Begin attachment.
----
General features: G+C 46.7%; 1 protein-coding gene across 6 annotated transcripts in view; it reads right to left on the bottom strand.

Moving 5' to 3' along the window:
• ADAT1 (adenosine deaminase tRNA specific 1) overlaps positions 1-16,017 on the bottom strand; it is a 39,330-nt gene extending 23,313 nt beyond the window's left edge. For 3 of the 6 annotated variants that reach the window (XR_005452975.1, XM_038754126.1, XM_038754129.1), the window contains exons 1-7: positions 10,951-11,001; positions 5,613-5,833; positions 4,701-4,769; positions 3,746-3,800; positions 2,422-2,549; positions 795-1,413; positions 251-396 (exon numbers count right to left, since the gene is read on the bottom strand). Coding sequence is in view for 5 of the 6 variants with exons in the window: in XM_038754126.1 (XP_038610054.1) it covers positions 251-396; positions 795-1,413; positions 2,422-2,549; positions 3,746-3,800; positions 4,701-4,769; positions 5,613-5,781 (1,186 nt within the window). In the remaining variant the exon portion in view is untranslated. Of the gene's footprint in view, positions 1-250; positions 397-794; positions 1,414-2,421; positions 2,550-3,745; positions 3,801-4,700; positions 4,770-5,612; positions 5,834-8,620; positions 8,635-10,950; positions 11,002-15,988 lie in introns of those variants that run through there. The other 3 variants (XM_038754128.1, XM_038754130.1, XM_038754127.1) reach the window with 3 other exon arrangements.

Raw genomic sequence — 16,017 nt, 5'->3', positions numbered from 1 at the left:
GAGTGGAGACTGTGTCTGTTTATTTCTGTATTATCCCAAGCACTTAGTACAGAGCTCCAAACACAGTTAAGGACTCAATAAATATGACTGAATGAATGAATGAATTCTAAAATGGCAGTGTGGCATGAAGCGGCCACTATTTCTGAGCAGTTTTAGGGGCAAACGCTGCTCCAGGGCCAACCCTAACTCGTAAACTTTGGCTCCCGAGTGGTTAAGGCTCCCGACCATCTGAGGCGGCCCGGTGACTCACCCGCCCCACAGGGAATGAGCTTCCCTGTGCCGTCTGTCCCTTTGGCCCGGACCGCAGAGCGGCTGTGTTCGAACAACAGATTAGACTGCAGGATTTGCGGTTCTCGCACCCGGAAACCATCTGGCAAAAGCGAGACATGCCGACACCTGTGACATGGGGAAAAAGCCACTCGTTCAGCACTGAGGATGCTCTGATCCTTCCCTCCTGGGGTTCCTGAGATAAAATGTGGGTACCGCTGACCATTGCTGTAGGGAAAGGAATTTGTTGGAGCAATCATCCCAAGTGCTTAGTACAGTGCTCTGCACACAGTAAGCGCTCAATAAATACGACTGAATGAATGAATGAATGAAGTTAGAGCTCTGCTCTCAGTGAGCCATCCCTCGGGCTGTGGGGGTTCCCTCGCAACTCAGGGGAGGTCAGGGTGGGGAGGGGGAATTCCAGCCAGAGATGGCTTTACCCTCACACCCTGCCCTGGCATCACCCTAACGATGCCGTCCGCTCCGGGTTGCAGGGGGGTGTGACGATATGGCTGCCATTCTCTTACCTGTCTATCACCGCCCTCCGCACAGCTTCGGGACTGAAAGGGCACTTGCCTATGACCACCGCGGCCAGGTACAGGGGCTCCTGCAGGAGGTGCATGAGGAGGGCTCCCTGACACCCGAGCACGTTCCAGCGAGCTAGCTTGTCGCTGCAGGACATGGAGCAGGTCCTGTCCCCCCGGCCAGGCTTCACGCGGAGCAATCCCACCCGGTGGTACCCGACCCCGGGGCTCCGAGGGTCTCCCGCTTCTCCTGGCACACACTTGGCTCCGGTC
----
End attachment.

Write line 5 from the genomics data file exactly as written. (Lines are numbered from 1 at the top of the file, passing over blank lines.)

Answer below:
GAGTGGAGACTGTGTCTGTTTATTTCTGTATTATCCCAAGCACTTAGTACAGAGCTCCAAACACAGTTAAGGACTCAATAAATATGACTGAATGAATGAATGAATTCTAAAATGGCAGTGTGGCATGAAGCGGCCACTATTTCTGAGCAGTTTTAGGGGCAAACGCTGCTCCAGGGCCAACCCTAACTCGTAAACTTTGGCTCCCGAGTGGTTAAGGCTCCCGACCATCTGAGGCGGCCCGGTGACTCACCCGCCCCACAGGGAATGAGCTTCCCTGTGCCGTCTGTCCCTTTGGCCCGGACCGCAGAGCGGCTGTGTTCGAACAACAGATTAGACTGCAGGATTTGCGGTTCTCGCACCCGGAAACCATCTGGCAAAAGCGAGACATGCCGACACCTGTGACATGGGGAAAAAGCCACTCGTTCAGCACTGAGGATGCTCTGATCCTTCCCTCCTGGGGTTCCTGAGATAAAATGTGGGTACCGCTGACCATTGCTGTAGGGAAAGGAATTTGTTGGAGCAATCATCCCAAGTGCTTAGTACAGTGCTCTGCACACAGTAAGCGCTCAATAAATACGACTGAATGAATGAATGAATGAAGTTAGAGCTCTGCTCTCAGTGAGCCATCCCTCGGGCTGTGGGGGTTCCCTCGCAACTCAGGGGAGGTCAGGGTGGGGAGGGGGAATTCCAGCCAGAGATGGCTTTACCCTCACACCCTGCCCTGGCATCACCCTAACGATGCCGTCCGCTCCGGGTTGCAGGGGGGTGTGACGATATGGCTGCCATTCTCTTACCTGTCTATCACCGCCCTCCGCACAGCTTCGGGACTGAAAGGGCACTTGCCTATGACCACCGCGGCCAGGTACAGGGGCTCCTGCAGGAGGTGCATGAGGAGGGCTCCCTGACACCCGAGCACGTTCCAGCGAGCTAGCTTGTCGCTGCAGGACATGGAGCAGGTCCTGTCCCCCCGGCCAGGCTTCACGCGGAGCAATCCCACCCGGTGGTACCCGACCCCGGGGCTCCGAGGGTCTCCCGCTTCTCCTGGCACACACTTGGCTCCGGTC